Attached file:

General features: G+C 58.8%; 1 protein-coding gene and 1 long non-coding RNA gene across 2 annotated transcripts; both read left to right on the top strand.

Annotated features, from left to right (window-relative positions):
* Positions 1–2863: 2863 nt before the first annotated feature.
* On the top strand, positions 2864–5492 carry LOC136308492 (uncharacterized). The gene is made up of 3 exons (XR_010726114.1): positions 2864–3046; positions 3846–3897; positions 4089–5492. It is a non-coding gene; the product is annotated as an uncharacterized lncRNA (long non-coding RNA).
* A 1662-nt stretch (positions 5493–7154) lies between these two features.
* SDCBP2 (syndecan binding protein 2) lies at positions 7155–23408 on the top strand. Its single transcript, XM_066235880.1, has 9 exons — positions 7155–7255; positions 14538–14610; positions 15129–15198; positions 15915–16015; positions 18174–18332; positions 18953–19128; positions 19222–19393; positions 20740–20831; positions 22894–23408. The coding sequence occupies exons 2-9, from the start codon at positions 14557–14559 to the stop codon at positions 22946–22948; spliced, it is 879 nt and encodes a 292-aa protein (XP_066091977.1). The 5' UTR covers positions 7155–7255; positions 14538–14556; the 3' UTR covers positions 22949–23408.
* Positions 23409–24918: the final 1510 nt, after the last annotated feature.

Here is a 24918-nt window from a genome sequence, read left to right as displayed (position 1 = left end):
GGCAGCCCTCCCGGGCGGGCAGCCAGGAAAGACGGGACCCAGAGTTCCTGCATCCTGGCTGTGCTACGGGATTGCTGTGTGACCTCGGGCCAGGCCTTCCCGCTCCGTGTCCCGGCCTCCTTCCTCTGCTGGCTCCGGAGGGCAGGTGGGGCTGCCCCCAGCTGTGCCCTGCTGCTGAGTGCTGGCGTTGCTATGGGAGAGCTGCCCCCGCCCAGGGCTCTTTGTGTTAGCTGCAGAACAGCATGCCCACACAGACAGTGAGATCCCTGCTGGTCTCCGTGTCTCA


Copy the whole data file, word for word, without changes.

General features: G+C 58.8%; 1 protein-coding gene and 1 long non-coding RNA gene across 2 annotated transcripts; both read left to right on the top strand.

Annotated features, from left to right (window-relative positions):
* Positions 1–2863: 2863 nt before the first annotated feature.
* On the top strand, positions 2864–5492 carry LOC136308492 (uncharacterized). The gene is made up of 3 exons (XR_010726114.1): positions 2864–3046; positions 3846–3897; positions 4089–5492. It is a non-coding gene; the product is annotated as an uncharacterized lncRNA (long non-coding RNA).
* A 1662-nt stretch (positions 5493–7154) lies between these two features.
* SDCBP2 (syndecan binding protein 2) lies at positions 7155–23408 on the top strand. Its single transcript, XM_066235880.1, has 9 exons — positions 7155–7255; positions 14538–14610; positions 15129–15198; positions 15915–16015; positions 18174–18332; positions 18953–19128; positions 19222–19393; positions 20740–20831; positions 22894–23408. The coding sequence occupies exons 2-9, from the start codon at positions 14557–14559 to the stop codon at positions 22946–22948; spliced, it is 879 nt and encodes a 292-aa protein (XP_066091977.1). The 5' UTR covers positions 7155–7255; positions 14538–14556; the 3' UTR covers positions 22949–23408.
* Positions 23409–24918: the final 1510 nt, after the last annotated feature.

Here is a 24918-nt window from a genome sequence, read left to right as displayed (position 1 = left end):
GGCAGCCCTCCCGGGCGGGCAGCCAGGAAAGACGGGACCCAGAGTTCCTGCATCCTGGCTGTGCTACGGGATTGCTGTGTGACCTCGGGCCAGGCCTTCCCGCTCCGTGTCCCGGCCTCCTTCCTCTGCTGGCTCCGGAGGGCAGGTGGGGCTGCCCCCAGCTGTGCCCTGCTGCTGAGTGCTGGCGTTGCTATGGGAGAGCTGCCCCCGCCCAGGGCTCTTTGTGTTAGCTGCAGAACAGCATGCCCACACAGACAGTGAGATCCCTGCTGGTCTCCGTGTCTCA